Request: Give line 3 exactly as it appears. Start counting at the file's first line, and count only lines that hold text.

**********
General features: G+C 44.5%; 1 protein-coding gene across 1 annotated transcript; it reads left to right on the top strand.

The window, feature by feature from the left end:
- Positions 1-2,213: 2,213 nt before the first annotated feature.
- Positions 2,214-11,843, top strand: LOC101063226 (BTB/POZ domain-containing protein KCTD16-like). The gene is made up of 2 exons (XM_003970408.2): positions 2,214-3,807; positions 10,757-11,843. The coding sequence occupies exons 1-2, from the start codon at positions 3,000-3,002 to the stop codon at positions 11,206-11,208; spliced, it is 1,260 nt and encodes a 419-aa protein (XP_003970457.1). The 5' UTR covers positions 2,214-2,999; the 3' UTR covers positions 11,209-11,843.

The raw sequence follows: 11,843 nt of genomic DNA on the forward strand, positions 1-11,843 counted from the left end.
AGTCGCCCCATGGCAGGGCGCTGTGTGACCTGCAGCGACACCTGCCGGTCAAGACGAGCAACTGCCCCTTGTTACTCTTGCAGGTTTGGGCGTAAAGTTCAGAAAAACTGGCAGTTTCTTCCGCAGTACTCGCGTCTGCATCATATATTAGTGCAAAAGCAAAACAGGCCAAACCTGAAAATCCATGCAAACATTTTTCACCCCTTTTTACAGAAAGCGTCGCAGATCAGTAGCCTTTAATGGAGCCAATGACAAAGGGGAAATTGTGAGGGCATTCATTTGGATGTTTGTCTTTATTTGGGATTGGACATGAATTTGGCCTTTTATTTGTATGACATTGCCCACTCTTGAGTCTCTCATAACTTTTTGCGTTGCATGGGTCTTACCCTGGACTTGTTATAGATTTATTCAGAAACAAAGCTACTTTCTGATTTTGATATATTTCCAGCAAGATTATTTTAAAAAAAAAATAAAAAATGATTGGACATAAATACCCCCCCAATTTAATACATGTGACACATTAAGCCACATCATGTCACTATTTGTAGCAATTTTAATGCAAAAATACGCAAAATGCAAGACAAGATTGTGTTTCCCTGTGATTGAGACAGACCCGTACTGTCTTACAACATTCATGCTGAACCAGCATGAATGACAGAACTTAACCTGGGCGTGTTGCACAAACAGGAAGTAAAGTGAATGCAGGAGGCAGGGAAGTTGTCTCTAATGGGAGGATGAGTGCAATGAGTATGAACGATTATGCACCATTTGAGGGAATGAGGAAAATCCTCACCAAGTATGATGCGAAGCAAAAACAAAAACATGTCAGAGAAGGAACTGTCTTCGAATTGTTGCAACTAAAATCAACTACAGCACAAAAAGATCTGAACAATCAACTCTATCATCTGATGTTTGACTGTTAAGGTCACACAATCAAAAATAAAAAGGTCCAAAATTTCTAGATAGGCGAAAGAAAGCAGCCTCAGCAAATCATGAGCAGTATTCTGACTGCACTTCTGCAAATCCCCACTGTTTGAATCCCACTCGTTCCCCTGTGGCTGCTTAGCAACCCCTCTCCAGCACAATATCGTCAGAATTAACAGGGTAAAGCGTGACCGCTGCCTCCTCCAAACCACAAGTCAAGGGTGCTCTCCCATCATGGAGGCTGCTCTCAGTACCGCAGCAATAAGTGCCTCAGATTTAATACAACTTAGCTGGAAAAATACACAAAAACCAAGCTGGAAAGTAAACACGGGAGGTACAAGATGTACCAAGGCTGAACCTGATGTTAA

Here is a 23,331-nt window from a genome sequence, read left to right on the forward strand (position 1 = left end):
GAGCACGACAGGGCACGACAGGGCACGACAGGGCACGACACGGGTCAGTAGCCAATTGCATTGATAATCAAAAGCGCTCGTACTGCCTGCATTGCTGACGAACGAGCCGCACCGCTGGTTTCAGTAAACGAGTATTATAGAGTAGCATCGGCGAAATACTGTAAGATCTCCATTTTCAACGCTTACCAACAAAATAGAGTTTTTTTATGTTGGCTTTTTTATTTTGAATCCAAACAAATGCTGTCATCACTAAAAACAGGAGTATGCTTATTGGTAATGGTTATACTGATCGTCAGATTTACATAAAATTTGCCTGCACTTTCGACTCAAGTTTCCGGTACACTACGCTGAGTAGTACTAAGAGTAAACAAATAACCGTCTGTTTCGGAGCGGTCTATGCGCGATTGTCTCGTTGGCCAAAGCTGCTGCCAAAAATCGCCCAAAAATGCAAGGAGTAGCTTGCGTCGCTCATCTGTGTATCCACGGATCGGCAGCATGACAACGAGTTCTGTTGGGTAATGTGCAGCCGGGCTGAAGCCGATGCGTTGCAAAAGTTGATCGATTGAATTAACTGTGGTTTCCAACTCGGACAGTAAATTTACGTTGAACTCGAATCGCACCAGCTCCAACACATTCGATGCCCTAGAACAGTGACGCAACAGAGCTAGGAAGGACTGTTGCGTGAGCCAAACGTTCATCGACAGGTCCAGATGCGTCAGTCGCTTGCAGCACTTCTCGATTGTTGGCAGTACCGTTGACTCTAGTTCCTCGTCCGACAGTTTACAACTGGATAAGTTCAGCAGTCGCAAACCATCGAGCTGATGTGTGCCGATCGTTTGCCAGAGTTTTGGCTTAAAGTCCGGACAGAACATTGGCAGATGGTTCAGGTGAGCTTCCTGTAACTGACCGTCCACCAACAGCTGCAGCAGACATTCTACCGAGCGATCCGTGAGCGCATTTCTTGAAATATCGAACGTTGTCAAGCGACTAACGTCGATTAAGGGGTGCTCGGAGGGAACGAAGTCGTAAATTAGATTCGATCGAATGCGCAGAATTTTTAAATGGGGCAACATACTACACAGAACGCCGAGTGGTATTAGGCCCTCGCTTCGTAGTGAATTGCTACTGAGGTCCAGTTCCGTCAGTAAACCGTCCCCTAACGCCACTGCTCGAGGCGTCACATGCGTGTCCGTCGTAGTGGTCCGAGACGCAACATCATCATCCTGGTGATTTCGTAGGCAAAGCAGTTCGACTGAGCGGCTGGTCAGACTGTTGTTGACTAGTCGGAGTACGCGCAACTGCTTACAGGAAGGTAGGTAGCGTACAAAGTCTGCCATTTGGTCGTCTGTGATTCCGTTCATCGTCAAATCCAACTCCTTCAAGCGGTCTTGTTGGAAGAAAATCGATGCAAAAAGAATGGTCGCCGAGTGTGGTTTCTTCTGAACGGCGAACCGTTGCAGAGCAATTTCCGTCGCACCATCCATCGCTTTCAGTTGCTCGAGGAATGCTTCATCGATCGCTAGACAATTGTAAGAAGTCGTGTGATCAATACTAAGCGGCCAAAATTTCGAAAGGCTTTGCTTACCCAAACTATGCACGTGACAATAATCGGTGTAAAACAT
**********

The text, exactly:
- Positions 1-2,213: 2,213 nt before the first annotated feature.